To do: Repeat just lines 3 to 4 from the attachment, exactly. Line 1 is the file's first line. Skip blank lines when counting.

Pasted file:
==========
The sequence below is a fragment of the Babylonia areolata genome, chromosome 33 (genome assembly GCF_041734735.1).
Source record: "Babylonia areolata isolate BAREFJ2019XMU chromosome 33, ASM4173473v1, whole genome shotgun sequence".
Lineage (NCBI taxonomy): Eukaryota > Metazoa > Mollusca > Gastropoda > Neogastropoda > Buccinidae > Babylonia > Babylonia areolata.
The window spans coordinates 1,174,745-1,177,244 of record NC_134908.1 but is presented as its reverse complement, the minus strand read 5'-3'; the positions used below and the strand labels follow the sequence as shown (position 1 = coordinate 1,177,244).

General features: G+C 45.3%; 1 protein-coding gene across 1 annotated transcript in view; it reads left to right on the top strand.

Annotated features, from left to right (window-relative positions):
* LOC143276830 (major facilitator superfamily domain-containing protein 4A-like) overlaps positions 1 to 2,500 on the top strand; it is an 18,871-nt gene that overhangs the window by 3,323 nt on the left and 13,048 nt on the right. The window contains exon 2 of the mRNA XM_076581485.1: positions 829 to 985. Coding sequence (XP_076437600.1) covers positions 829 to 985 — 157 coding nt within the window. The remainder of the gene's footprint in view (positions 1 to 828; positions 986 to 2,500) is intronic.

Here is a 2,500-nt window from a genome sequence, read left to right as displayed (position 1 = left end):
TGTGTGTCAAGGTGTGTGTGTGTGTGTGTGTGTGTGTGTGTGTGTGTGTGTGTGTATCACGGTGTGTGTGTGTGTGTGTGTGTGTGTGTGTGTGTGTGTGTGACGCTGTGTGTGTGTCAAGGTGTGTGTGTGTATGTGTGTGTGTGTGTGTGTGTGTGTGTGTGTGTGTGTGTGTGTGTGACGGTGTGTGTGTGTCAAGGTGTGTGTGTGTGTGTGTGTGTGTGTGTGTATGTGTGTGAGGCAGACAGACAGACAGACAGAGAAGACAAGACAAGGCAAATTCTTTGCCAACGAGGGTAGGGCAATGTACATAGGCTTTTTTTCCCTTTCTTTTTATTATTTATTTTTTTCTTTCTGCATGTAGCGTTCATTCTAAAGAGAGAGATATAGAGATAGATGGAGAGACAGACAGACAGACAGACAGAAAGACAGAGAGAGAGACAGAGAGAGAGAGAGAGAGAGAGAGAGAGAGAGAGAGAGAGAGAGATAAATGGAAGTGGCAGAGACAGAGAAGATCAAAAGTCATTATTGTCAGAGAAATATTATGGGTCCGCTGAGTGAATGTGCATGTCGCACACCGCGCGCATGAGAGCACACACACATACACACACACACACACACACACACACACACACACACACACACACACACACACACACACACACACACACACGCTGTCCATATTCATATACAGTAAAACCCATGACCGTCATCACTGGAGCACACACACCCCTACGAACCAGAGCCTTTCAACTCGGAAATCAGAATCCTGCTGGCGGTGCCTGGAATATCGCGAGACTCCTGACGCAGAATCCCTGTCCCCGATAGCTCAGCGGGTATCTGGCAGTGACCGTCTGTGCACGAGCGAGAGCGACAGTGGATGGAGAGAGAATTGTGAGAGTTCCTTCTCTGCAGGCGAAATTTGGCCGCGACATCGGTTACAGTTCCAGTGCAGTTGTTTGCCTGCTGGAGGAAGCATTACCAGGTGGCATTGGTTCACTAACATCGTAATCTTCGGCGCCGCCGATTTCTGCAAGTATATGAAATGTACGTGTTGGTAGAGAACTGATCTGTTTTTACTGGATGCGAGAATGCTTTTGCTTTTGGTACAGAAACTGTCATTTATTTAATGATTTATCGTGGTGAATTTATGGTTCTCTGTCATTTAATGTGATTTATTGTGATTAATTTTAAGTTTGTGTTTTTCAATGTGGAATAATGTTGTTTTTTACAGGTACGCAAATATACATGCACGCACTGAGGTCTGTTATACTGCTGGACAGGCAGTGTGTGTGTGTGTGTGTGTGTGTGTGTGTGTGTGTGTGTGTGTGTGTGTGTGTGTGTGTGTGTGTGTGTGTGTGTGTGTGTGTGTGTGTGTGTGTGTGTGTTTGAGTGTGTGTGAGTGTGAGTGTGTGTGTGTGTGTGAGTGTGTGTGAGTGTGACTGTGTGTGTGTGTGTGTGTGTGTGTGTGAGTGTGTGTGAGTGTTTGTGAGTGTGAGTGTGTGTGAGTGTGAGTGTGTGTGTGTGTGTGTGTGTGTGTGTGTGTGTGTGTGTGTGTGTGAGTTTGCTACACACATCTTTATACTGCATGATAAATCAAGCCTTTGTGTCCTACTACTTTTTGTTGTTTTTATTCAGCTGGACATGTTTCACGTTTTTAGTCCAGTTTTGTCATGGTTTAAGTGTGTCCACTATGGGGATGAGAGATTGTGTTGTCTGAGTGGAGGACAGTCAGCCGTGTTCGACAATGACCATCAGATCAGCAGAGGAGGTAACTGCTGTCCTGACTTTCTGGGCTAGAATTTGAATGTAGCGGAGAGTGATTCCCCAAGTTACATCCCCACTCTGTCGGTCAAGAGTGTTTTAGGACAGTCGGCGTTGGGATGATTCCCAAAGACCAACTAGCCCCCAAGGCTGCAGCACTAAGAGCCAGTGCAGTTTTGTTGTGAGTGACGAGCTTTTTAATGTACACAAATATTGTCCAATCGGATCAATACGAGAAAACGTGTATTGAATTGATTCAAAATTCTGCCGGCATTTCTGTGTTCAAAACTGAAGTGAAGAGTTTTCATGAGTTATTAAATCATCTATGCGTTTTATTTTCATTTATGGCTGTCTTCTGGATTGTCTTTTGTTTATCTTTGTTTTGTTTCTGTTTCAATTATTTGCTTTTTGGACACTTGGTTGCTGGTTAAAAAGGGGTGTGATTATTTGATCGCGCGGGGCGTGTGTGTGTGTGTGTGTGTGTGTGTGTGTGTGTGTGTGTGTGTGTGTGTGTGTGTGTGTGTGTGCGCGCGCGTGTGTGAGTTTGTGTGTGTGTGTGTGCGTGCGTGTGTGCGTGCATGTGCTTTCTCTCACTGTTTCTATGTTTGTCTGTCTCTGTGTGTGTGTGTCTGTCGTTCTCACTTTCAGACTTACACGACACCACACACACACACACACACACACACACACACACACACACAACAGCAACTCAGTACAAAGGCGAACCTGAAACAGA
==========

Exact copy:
Lineage (NCBI taxonomy): Eukaryota > Metazoa > Mollusca > Gastropoda > Neogastropoda > Buccinidae > Babylonia > Babylonia areolata.
The window spans coordinates 1,174,745-1,177,244 of record NC_134908.1 but is presented as its reverse complement, the minus strand read 5'-3'; the positions used below and the strand labels follow the sequence as shown (position 1 = coordinate 1,177,244).